The top spots were little changed from 2010 with U.S. firm Lockheed Martin still the biggest, U.S. Boeing, overtaking British BAE Systems as number two, and General Dynamics overtaking Northrop Grumman as number four.
SIPRI said a strong recent trend among big arms makers was diversification into cyber-security - protecting computers and networks against intrusions and attacks - as public spending in this area remained a privileged area in Western countries despite budget austerity.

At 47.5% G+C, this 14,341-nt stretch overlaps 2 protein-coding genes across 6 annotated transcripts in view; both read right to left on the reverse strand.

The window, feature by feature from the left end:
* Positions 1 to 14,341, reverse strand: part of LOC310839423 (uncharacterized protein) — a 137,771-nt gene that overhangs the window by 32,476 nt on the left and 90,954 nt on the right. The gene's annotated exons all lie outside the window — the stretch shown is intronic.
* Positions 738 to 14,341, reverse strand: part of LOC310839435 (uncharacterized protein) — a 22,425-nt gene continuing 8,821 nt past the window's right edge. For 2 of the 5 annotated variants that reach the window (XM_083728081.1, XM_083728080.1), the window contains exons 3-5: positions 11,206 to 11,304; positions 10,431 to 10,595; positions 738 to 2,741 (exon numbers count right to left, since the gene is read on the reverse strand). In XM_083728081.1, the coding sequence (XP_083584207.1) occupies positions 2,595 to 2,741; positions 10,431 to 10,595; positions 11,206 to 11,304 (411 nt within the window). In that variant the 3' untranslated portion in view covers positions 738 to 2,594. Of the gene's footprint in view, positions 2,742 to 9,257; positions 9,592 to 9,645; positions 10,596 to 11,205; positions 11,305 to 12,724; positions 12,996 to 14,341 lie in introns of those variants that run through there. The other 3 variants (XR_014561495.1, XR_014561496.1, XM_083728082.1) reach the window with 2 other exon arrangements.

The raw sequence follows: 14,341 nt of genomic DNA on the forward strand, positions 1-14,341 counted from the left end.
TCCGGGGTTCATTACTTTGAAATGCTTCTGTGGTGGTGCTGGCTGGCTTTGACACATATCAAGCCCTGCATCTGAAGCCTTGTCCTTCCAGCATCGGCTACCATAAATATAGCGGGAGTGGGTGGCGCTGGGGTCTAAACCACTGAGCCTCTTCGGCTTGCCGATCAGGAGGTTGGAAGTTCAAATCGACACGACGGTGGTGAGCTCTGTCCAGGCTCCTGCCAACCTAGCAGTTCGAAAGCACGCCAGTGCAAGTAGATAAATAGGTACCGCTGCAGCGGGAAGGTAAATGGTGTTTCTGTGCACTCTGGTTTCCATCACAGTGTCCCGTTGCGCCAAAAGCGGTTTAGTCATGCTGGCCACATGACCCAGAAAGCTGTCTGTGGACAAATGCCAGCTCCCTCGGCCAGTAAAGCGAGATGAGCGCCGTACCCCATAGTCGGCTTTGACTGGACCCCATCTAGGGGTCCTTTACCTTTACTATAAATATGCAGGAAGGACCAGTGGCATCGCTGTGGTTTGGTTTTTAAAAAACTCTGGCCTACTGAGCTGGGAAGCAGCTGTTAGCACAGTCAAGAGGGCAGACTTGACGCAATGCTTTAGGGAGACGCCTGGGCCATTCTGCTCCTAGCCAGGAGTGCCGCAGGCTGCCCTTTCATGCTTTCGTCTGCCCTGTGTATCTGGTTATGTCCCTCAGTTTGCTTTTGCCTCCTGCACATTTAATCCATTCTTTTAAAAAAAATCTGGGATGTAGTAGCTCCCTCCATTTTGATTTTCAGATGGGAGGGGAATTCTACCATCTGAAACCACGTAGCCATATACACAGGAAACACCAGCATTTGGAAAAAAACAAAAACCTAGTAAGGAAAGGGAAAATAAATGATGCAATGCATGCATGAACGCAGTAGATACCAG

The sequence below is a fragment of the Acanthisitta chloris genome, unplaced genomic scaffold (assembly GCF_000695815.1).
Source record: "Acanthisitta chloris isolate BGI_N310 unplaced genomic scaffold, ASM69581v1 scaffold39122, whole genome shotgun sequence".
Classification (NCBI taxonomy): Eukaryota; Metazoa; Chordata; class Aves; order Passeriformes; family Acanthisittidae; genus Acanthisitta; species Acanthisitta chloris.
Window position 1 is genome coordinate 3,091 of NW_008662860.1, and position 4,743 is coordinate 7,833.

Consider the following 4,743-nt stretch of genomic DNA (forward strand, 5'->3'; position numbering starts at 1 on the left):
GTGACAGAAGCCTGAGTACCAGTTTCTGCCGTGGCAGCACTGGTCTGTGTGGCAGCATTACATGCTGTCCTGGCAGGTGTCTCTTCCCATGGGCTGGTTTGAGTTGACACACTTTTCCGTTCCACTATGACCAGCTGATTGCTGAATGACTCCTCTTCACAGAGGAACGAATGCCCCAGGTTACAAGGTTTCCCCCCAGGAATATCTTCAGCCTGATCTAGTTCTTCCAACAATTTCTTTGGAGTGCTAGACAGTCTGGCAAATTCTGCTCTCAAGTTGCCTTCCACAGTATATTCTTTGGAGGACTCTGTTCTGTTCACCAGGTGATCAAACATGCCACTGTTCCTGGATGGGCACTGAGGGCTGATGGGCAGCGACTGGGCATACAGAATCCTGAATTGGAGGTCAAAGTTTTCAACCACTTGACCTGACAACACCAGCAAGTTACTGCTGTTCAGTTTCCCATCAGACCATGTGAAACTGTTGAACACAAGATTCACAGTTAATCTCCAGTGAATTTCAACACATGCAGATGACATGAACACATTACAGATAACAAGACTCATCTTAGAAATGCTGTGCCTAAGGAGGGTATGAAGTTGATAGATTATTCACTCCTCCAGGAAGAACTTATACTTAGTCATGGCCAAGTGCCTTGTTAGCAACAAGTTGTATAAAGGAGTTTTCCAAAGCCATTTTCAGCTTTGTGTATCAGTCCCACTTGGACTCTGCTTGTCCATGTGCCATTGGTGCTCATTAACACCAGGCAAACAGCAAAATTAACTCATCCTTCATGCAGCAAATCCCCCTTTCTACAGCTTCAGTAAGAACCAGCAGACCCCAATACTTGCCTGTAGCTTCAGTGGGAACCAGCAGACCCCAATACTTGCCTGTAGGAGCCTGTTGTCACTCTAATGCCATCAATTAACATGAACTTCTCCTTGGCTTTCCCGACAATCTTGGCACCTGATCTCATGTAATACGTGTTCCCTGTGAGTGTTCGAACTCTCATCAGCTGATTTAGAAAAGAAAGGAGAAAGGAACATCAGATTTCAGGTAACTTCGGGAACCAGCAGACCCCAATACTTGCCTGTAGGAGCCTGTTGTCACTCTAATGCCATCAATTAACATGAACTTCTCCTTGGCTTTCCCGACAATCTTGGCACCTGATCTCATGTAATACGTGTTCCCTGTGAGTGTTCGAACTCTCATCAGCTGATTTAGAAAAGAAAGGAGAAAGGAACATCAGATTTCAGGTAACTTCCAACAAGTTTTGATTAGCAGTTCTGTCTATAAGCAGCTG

“Diversifying into cybersecurity enables arms-producing companies to widen their civilian customer base, e.g. to reach governmental agencies or private operators of critical infrastructures, and at the same time develop technical competences for electronic warfare for the military market,” it said.
In the 2002-2011 period, arms sales by the top 100 firms grew 51 percent, SIPRI said.